Peg Harrigan

Peg Harrigan, Instructor in Art, explores the the them of collecting in her piece, “Happy Fiftieth Anniversary Ken Doll,” in commemoration of her brother’s birthday and of his extensive doll collection. Harrigan’s photos of a multitude of doll heads from her brother’s collection, ranging from celebrity dolls to classic Barbies, adorn the collar of a pristine white, crisp paper jacket.

Q: Where did the idea for your piece come from?

A: Over the past few years I’ve been photographing people’s collections. I thought about showing installation shots of these collections in three different venues, and that just really didn’t interest me because I thought it was more than just the stuff of the collection; it was [more about] the collector. I chose to make [my piece] out of paper to suggest the fragility of life, particularly since two of the other collectors have now passed away. I also tried to show something about [my brother’s] personal interest that might say something about him. He is really into theater, so in this case I chose only dolls that were celebrity dolls.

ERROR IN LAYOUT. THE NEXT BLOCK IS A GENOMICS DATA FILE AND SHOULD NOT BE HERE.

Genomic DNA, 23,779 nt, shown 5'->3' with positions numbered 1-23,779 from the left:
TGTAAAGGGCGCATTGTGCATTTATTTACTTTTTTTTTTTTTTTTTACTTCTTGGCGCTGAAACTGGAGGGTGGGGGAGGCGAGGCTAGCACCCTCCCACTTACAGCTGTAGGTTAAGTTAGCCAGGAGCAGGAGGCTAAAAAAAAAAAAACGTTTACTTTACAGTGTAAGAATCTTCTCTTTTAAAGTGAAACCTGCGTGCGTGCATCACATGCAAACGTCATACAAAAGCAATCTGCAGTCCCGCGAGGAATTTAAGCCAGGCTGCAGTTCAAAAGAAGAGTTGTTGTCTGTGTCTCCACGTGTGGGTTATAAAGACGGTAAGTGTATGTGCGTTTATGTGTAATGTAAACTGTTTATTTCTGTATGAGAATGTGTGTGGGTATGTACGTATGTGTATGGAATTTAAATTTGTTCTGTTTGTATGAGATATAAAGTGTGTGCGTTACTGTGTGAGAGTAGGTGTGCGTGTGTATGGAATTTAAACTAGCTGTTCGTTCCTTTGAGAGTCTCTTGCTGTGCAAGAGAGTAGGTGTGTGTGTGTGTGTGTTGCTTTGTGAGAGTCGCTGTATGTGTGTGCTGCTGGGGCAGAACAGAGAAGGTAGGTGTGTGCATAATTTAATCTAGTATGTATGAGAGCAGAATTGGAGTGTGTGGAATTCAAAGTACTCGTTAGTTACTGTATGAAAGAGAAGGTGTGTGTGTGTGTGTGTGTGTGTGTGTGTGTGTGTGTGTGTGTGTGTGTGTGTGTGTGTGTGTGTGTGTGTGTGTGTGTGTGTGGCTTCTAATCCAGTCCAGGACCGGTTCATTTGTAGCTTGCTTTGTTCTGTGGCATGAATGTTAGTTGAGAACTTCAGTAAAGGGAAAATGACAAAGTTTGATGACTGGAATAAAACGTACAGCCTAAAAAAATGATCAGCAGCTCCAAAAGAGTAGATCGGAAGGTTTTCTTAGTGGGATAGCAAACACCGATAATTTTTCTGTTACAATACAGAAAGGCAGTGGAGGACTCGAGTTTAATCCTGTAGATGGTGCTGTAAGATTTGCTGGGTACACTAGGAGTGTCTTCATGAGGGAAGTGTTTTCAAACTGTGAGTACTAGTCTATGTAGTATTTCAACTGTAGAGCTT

Q: So this is a mixed-media piece between your photography work and sculpture?

A: Yeah, it’s photographic clothing. And they are also very frail, like people, so I meant to suggest the collectors themselves and show some aspect of collecting without showing lots of literal photographs of collections or installations of the collector and the collection.

Q: Which collection is this piece from specifically?

A: It just happened to be the 50th anniversary of the Ken Doll and my brother’s 50th year of living on the planet, so it commemorates my brother and his doll collection. They are a lot like his theatrical work. There is a lot of work about my brother represented in this coat, and I wanted something that was elegant and classy like he is, so I picked a white dinner jacket.

Compiled by Nicole Ng